Two glowing brides in matching white gowns and four other same-sex couples made history in Mexico City on Thursday as they wed under Latin America's first law that explicitly approves gay marriage.
Mayor Marcelo Ebrard was a guest of honor at the weddings of Judith Vazquez and Lol Kin Castaneda and the other couples who tied the knot in a city building, despite harsh criticism from the Roman Catholic Church and a campaign against the measure by President Felipe Calderon's conservative National Action Party.
Vazquez, a 45-year-old small-business owner, and Castaneda, a 33-year-old psychologist, signed and put their thumb print on the official documents. Then they sealed their union with a kiss amid cheers from family and friends gathered in the colonial-era building's courtyard, decorated with calla lilies, banners with the colors of Mexico's flag and a sign that read "Tolerance, Liberty, Equality, Solidarity."
"This is the mark of freedom," said Vazquez, raising her thumb.
Vazquez said she and Castaneda have considered themselves married ever since they moved in together six years ago.
"The difference today is that the state will recognize it," she said while getting her hair done at home before the wedding. "This is a victory for all. ... For us this is a day of celebration."
Mexico City's legislature passed the first law explicitly giving gay marriages the same status as heterosexual ones in December. The legislation also allows same-sex couples to adopt children.
For now the law applies only to residents of Mexico City, though a marriage performed in one state must be recognized in the rest of the country.
"Today is a historic day in Mexico City," said Judge Hegel Cortes, who officiated the weddings. "With the signing of these marriage certificates, we leave behind the traditional idea of a family and we allow for two people, regardless of sexual orientation, to get married."
A model to follow?
Thursday's weddings are not the first of their kind in Latin America, although they are the first approved under legislative authority.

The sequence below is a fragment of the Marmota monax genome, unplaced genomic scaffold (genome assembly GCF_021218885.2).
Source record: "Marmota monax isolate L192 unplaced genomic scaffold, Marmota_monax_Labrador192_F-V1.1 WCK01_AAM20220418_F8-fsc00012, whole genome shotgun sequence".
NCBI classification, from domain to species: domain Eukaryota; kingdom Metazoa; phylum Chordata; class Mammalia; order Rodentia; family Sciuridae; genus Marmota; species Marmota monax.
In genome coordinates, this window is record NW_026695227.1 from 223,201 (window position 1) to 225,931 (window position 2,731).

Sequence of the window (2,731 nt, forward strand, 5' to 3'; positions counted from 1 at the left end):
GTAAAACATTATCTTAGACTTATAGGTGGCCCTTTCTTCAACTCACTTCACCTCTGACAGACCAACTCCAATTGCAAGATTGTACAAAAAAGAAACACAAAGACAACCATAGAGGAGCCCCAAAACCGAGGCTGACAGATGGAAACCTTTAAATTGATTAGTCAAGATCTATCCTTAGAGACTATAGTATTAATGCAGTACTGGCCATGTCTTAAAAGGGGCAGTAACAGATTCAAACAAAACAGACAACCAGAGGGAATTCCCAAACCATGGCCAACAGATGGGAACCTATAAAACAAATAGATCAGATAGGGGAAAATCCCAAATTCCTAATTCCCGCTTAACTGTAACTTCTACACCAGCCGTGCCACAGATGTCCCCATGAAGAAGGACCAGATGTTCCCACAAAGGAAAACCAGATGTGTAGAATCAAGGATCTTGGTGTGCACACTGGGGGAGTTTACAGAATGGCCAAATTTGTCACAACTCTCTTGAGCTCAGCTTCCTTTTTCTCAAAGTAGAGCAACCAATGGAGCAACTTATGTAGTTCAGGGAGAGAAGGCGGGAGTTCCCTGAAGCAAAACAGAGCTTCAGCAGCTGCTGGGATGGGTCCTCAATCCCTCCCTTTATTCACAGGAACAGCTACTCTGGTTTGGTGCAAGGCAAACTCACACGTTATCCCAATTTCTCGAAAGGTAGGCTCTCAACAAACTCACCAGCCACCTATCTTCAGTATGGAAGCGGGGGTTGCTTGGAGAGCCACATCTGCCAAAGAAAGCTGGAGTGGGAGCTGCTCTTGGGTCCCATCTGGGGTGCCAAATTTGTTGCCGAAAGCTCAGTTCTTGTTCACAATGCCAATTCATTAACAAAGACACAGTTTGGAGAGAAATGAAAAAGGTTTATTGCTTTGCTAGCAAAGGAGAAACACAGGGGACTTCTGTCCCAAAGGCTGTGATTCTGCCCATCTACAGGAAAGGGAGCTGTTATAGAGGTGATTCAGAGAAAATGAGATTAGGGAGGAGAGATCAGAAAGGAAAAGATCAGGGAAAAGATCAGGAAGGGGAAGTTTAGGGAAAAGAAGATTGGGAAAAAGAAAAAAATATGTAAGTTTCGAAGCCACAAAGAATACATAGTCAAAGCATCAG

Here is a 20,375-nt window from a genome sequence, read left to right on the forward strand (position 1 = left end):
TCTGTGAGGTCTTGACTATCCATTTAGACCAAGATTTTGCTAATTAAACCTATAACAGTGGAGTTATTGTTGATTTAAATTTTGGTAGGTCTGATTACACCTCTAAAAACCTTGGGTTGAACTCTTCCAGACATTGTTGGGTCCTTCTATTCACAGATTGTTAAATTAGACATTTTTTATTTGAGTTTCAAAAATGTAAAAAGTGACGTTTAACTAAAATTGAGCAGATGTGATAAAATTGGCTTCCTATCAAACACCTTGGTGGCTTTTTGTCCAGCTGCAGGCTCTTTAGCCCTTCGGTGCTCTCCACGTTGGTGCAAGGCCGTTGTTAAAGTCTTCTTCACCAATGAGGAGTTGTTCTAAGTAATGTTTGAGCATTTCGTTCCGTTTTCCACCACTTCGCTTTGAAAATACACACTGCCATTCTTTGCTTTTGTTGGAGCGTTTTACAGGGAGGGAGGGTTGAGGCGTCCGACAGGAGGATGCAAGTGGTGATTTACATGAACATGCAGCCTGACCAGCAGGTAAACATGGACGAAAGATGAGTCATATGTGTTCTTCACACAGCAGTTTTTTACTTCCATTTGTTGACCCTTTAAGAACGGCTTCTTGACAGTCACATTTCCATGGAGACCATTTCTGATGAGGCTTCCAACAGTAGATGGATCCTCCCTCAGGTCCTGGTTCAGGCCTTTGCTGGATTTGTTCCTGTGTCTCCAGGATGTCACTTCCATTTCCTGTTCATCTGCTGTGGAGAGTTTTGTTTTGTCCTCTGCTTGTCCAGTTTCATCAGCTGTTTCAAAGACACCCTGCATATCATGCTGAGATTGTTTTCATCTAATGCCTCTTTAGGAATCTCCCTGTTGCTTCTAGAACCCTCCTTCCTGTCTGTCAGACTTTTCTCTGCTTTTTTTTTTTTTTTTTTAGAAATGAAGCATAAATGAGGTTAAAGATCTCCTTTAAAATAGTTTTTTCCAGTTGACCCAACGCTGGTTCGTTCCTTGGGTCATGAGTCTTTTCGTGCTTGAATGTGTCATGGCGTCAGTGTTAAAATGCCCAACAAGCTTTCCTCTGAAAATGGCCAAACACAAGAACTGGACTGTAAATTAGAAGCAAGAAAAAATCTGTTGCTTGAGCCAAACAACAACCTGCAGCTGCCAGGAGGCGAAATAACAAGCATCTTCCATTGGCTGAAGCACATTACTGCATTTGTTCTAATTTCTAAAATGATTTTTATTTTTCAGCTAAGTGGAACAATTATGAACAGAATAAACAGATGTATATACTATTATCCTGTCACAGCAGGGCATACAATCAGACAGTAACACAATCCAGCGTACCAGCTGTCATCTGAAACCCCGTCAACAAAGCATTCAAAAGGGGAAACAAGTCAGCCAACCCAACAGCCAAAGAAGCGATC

In December, two Argentine men were wed in a civil ceremony by a sympathetic governor and with court approval. But interpretations vary on whether Argentine law allows same-sex unions, and the question is now before that country's Supreme Court.
Argentina's constitution is silent on whether marriage must be between a man and a woman, effectively leaving the matter to provincial officials. A law specifically legalizing gay marriage has stalled in Congress since October.
The new law in Mexico's capital district, which is home to roughly 8 million people, has been closely watched in the United States, where same-sex marriage is legal in the District of Columbia, Massachusetts, Iowa, Vermont, Connecticut and New Hampshire.
In New York, National Gay and Lesbian Task Force spokesman Pedro Julio Serrano cheered the milestone.
"People in the United States can look up to Mexico City and see a courageous legislature taking a stand," he said. "It's a model to follow."
'Perverse and immoral'
Federal prosecutors are attempting to overturn the law, which Mexico City lawmakers argue simply gives same-sex couples the rights that heterosexual couples have regarding social security and other benefits.
The Catholic Church has hotly criticized the law, especially its provision letting same-sex couples adopt children — something several couples said they are considering.
On Thursday, the Archdiocese of Mexico accused the city government of approving a "perverse and immoral law."
"It may be legal, but it will never be moral," spokesman Hugo Valdemar Romero said in a statement.
Outside the city building, about two dozen protesters held banners that read "one man plus one woman equals marriage."
"A family is formed by a father and a mother," said Teresa Vazquez, a 51-year-old homemaker and member of a group opposed to same-sex marriage. "And I don't agree with their idea that a couple of two men is a family, because it's not and it's a bad example for children."